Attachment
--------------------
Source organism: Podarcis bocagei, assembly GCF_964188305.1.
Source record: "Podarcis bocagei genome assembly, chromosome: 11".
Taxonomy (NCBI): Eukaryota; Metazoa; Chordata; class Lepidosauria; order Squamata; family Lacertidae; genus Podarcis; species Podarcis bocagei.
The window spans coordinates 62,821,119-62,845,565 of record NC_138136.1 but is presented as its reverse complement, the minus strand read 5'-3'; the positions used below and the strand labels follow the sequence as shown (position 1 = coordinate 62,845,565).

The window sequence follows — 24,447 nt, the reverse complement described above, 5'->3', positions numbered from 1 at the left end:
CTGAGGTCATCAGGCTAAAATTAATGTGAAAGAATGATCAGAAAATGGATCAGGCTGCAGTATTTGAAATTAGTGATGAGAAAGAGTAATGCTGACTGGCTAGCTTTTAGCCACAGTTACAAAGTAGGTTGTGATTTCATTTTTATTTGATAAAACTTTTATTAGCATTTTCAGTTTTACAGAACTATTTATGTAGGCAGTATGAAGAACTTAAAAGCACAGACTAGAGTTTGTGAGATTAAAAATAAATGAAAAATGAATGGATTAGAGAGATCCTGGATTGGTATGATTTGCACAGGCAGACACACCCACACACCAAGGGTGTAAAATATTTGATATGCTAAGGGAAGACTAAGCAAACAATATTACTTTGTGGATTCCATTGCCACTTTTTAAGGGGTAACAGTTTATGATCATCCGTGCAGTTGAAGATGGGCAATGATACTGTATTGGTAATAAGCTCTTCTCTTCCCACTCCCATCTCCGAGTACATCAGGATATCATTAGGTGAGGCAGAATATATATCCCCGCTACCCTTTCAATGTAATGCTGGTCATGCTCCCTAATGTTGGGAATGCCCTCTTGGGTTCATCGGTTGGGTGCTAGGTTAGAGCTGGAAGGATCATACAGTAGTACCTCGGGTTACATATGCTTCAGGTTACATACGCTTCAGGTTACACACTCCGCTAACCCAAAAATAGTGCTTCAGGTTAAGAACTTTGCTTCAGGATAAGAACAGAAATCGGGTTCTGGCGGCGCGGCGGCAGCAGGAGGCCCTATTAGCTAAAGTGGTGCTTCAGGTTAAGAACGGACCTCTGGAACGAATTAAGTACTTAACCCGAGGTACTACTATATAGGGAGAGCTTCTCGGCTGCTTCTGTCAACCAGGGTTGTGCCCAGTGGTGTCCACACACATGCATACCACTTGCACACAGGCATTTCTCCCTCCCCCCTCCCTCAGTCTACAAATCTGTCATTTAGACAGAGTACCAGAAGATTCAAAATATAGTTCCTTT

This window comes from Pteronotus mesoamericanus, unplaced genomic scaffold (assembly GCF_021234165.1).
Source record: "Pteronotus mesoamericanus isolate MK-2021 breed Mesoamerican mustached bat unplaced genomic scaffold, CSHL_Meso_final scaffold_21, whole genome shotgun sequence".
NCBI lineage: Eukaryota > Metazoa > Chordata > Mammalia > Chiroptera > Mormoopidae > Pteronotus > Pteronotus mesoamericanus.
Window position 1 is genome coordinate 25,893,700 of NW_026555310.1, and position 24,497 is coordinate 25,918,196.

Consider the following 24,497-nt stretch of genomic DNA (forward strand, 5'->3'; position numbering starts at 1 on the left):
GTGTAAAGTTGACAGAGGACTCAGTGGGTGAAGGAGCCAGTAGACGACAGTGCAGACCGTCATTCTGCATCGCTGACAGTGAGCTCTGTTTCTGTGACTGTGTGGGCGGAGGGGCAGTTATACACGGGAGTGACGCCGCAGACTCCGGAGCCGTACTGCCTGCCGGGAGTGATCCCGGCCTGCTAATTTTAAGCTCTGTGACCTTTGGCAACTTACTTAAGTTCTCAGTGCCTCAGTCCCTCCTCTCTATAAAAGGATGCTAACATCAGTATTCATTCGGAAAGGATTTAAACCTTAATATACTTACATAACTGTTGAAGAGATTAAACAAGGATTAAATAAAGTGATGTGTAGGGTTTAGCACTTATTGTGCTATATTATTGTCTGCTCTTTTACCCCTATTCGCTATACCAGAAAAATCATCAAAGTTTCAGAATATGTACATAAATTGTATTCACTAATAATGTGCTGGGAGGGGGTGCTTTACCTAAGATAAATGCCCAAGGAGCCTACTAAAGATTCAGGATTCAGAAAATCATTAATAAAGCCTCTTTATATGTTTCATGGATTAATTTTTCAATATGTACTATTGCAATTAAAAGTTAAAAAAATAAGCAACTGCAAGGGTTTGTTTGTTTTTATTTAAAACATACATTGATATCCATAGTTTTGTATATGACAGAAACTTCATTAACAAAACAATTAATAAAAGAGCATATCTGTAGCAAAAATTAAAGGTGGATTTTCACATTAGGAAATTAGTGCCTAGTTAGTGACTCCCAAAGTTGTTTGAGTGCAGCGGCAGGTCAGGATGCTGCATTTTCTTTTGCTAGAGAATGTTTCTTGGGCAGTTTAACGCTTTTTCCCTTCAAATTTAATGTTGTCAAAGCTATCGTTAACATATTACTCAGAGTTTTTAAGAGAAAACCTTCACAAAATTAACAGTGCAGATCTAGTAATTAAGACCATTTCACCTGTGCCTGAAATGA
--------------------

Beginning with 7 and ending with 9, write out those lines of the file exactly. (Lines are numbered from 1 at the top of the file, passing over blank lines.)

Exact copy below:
This window comes from Pteronotus mesoamericanus, unplaced genomic scaffold (assembly GCF_021234165.1).
Source record: "Pteronotus mesoamericanus isolate MK-2021 breed Mesoamerican mustached bat unplaced genomic scaffold, CSHL_Meso_final scaffold_21, whole genome shotgun sequence".
NCBI lineage: Eukaryota > Metazoa > Chordata > Mammalia > Chiroptera > Mormoopidae > Pteronotus > Pteronotus mesoamericanus.